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As first seen on Law Society Gazette


Medical negligence cases benefited from pragmatic collaboration by all involved during the pandemic. Politicians intent on reforming the handling of disputes which arise from clinical failings should take note.


When viewed through a political lens, it seems obvious that money spent on legal fees and claims against the NHS is a problem. The £2.2bn bill for 2020/21, of which £433m comprised legal costs, represents ‘a significant burden on the NHS’, according to the government. Neither is the tendency to park the blame at the door of the lawyers involved limited to Conservative lawmakers and commentators. Guardian columnist Polly Toynbee writes confidently of ‘the kinds of firms that urge people to sue the NHS, soliciting online, in TV ads or posters in waiting rooms’.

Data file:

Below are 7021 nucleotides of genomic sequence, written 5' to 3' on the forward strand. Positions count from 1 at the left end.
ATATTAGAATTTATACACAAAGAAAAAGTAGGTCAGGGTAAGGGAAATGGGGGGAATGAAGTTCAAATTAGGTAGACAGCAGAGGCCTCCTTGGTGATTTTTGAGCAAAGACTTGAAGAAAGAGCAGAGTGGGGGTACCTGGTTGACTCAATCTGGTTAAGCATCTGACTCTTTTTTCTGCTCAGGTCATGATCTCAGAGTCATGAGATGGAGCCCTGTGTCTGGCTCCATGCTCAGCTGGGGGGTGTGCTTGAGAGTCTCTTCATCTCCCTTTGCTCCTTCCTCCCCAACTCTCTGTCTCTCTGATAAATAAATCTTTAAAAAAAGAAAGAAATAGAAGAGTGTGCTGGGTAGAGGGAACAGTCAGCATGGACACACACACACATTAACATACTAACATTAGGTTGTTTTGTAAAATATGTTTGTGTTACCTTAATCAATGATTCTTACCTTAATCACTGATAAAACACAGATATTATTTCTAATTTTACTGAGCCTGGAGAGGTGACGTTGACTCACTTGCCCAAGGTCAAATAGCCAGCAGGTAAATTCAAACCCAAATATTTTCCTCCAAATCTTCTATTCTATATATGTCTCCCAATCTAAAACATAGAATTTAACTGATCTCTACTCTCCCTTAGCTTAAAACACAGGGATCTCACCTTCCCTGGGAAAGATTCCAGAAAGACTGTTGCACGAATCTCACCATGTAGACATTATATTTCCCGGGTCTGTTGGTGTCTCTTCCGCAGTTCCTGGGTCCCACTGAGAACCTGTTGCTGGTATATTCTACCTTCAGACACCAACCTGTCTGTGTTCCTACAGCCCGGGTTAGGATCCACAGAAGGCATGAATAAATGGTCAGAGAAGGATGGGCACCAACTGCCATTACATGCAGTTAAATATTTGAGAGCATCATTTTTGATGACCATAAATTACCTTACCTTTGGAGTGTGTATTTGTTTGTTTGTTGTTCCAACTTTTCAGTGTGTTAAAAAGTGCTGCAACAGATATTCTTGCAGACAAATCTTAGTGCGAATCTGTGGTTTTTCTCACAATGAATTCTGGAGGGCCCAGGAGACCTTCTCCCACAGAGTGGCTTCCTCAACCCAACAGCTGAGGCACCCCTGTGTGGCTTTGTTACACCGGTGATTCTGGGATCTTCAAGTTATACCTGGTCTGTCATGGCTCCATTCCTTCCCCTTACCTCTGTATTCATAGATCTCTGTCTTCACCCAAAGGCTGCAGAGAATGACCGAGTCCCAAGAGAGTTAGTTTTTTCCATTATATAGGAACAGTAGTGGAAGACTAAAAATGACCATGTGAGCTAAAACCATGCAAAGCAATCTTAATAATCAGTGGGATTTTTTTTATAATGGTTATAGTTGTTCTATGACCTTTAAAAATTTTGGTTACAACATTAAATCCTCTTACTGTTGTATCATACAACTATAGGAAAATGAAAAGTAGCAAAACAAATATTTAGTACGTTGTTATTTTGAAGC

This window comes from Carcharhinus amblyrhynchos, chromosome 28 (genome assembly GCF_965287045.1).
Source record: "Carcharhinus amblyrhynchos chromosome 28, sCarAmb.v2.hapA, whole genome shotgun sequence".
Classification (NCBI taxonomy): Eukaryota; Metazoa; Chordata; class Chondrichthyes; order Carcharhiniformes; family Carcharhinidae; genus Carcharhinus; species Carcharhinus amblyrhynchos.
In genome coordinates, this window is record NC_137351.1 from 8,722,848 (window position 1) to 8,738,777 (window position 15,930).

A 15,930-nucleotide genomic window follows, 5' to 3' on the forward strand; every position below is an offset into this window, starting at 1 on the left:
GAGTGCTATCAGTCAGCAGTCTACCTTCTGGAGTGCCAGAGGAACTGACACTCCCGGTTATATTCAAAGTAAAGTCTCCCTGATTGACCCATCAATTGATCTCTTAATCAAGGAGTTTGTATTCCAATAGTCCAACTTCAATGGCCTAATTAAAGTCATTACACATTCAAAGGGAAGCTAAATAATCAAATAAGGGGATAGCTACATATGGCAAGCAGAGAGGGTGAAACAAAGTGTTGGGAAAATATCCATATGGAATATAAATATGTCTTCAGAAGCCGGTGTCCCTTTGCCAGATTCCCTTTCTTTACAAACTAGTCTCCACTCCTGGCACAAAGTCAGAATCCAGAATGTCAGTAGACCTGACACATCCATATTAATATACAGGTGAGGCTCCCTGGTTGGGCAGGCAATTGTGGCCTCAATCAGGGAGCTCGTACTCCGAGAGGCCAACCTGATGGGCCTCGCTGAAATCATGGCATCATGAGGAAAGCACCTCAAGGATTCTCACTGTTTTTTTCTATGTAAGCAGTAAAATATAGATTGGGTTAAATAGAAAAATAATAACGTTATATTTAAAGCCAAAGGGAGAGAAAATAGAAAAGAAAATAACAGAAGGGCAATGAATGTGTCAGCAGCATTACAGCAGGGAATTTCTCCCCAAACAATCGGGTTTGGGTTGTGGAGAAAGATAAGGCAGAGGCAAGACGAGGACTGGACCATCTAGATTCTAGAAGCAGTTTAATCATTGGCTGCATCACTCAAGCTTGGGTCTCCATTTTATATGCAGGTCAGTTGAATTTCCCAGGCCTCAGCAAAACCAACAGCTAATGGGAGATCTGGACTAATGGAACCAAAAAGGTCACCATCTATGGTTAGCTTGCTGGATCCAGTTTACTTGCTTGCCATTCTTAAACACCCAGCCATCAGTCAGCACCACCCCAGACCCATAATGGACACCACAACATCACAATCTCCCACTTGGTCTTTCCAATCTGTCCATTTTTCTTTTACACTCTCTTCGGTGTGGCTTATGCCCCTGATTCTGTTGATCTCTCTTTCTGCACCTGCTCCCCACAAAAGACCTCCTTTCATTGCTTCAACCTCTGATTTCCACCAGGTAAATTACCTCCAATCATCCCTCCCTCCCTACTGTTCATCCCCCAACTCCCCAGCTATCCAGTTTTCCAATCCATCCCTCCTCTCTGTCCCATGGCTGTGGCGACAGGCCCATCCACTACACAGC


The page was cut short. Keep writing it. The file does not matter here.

It does not seem to matter that it takes an act of brazen conflation to lump together claims management companies with the experienced solicitors who act for claimants and defendants in complex medical claims. The analysis that places lawyers at the centre of the NHS’s disputes woes has a huge following in politics and the media.


Disclaimer - all information in this article was correct at time of publishing.